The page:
Warning that extreme weather is here to stay, state regulatory officials Wednesday began weighing steps that New Jersey electric utilities should take to improve response times when restoring power to customers.
At a hearing in the Statehouse Annex, the Board of Public Utilities heard a consultant retained by the agencydetail some of the 143 recommendations made to deal with future major storms.
Two unprecedented storms in 2011, which left nearly 3 million electric customers without power, triggered the investigation. Hurricane Irene landed in late August, leaving 1.9 million customers without power, the largest number of outages in New Jersey's history. The second, a rare snowstorm two days before Halloween, left some customers without electricity for as long as 10 days.
The recommendations suggested far-reaching changes in the ways utilities prepare for major storms, ranging from improving communications with customers and local officials when dealing with outages to establishing so-called Incident Command Systems to manage emergencies caused by major storms.
The report also recommended that the state take a close look at the way the utilities seek and obtain mutual assistance from other electric companies, including affiliates, in major storms. During Hurricane Irene, none of the state's four electric utilities received as much personnel from other regional power companies as they requested or in as timely fashion, according to the report.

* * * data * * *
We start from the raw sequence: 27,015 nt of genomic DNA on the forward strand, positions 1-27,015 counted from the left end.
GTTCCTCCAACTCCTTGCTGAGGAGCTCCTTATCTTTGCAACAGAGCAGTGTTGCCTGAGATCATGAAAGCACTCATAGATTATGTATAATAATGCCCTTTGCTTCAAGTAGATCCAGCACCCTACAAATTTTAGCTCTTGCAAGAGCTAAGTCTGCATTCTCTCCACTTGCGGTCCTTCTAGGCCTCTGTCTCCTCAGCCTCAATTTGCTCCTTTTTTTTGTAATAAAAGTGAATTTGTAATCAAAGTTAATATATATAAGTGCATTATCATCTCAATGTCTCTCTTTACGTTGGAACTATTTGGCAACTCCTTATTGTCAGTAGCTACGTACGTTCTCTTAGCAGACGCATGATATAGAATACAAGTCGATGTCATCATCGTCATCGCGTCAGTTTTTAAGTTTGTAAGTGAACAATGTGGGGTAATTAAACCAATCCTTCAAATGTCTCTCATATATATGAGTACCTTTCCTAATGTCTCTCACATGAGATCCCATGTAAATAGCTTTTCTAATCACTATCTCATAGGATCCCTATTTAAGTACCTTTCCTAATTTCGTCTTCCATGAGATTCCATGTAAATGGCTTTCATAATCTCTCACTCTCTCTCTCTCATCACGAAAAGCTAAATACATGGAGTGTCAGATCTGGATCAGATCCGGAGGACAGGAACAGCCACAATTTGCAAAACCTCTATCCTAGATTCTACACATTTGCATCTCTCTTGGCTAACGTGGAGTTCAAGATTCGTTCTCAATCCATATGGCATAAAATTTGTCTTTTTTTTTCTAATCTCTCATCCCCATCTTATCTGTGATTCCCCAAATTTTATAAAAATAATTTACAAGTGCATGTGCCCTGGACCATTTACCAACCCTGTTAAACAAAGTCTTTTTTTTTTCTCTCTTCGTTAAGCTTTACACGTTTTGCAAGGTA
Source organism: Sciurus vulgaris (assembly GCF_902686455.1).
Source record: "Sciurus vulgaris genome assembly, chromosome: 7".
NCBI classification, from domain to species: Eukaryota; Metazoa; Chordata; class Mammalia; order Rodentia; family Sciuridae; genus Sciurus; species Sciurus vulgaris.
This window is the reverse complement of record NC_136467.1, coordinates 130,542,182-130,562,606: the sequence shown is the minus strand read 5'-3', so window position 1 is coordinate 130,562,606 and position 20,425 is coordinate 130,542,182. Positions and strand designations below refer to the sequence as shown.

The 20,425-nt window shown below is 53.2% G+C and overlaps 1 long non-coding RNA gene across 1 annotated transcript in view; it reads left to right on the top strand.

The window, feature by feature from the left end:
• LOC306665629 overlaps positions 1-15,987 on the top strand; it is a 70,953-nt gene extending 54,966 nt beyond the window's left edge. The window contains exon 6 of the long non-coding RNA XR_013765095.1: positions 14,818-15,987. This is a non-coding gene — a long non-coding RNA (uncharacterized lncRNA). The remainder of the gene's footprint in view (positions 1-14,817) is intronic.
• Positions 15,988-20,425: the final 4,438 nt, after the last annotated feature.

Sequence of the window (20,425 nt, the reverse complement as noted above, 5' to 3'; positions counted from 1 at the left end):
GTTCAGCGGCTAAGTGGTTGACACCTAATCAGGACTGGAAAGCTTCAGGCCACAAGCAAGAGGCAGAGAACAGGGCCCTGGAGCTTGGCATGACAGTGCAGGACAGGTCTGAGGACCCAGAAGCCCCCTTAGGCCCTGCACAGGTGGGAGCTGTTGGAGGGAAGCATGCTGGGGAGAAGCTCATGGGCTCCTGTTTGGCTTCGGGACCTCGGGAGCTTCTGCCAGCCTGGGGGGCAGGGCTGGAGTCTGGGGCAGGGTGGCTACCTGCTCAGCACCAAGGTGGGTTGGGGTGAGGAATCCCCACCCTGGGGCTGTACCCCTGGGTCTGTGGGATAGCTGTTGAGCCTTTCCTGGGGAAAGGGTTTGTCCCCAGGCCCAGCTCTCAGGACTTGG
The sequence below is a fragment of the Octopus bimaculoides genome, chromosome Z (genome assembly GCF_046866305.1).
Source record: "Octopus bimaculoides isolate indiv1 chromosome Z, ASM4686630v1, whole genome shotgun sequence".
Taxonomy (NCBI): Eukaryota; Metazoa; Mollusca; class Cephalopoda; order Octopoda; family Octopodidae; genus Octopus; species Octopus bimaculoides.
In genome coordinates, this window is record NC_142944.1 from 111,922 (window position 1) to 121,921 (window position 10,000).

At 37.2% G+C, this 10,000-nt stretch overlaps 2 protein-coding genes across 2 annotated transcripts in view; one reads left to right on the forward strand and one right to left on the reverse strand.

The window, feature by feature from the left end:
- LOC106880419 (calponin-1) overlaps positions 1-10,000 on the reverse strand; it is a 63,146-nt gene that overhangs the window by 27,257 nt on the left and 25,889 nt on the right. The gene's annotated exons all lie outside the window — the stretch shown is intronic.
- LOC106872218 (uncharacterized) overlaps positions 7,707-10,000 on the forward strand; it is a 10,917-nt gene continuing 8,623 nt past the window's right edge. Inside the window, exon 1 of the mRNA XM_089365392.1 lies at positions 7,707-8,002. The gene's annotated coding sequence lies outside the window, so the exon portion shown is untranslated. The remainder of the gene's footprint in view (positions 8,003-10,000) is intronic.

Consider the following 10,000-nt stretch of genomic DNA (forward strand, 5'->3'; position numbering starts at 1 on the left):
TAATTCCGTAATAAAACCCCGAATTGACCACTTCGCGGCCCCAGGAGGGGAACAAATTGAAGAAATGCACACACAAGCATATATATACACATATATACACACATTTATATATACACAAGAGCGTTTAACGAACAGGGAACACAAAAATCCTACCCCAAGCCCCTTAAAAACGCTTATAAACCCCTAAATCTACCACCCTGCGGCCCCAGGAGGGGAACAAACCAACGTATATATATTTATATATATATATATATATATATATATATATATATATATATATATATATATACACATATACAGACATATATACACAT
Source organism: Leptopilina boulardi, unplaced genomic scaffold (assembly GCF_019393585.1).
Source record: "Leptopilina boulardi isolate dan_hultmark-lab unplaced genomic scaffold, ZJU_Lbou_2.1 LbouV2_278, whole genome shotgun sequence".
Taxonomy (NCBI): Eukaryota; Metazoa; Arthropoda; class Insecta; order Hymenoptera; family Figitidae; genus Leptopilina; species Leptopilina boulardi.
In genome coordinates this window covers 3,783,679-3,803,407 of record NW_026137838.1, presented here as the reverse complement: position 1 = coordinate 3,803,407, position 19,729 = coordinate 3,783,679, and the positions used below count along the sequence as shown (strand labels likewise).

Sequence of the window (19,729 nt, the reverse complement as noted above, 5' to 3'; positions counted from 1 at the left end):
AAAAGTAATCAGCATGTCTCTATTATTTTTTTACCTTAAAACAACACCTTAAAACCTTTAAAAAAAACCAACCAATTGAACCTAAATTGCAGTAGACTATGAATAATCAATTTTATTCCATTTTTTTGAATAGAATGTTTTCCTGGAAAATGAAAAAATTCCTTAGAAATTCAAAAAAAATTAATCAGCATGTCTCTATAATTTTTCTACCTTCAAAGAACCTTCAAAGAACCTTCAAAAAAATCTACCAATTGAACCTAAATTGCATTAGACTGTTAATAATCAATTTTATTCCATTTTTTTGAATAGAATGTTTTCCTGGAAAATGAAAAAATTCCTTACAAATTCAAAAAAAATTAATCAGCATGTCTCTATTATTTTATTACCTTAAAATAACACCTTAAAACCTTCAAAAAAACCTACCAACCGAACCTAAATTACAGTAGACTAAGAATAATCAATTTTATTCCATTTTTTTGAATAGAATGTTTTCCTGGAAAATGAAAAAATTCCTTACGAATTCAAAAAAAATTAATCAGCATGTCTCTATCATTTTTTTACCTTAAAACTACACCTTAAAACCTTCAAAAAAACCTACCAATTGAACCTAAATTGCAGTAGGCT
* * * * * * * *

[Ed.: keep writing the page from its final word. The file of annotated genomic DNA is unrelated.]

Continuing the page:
Hurricane Irene really strained regional assistance programs because of its wide path, according to Eileen Unger, president of Emergency Preparedness Partnerships, which wrote the report. For instance, Jersey Central Power & Light, the company most criticized for its response to the outages, had to wait a week until it got its requested mutual assistance, Unger said.
BPU officials described the report as sobering and even "scary.'' But the widespread outages in both storms also prompted the Christie administration to propose tougher penalties for utilities that fail to deliver on storm restoration plans.
Instead of $100 per day, an amount BPU President Bob Hanna, described as "woefully inadequate,'' a proposed bill supported by administration would raise the fine to $25,000 per day, per violation, with a maximum cap of $2 million. Utilities would not be able to recover those fines from ratepayers, unlike restoration costs, which generally run much higher.
"Extreme weather events will continue to occur,'' Hanna said at the outset of the hearing. Accordingly, he said the the state must plan and train for the worst possible scenario.
BPU Commissioner Jeanne Fox agreed. "Climate change is happening . . . and we are seeing it happening now,'' she said. "Things are not going to get better weather-wise.''
During the hearing, it became clear that whatever needs to be done to improve utilities' responses to outages is not going to happen quickly or inexpensively.
For example, tens of thousands of customers lost electricity because 15 utility substations -- which convert electricity from high-voltage lines from power plants to deliver it to residents and businesse -- were flooded. The report urged the agency to look at the utilities' plans to deal with the problem -- whether it's relocating substations, building floodwalls, or raising the height of the facilities.
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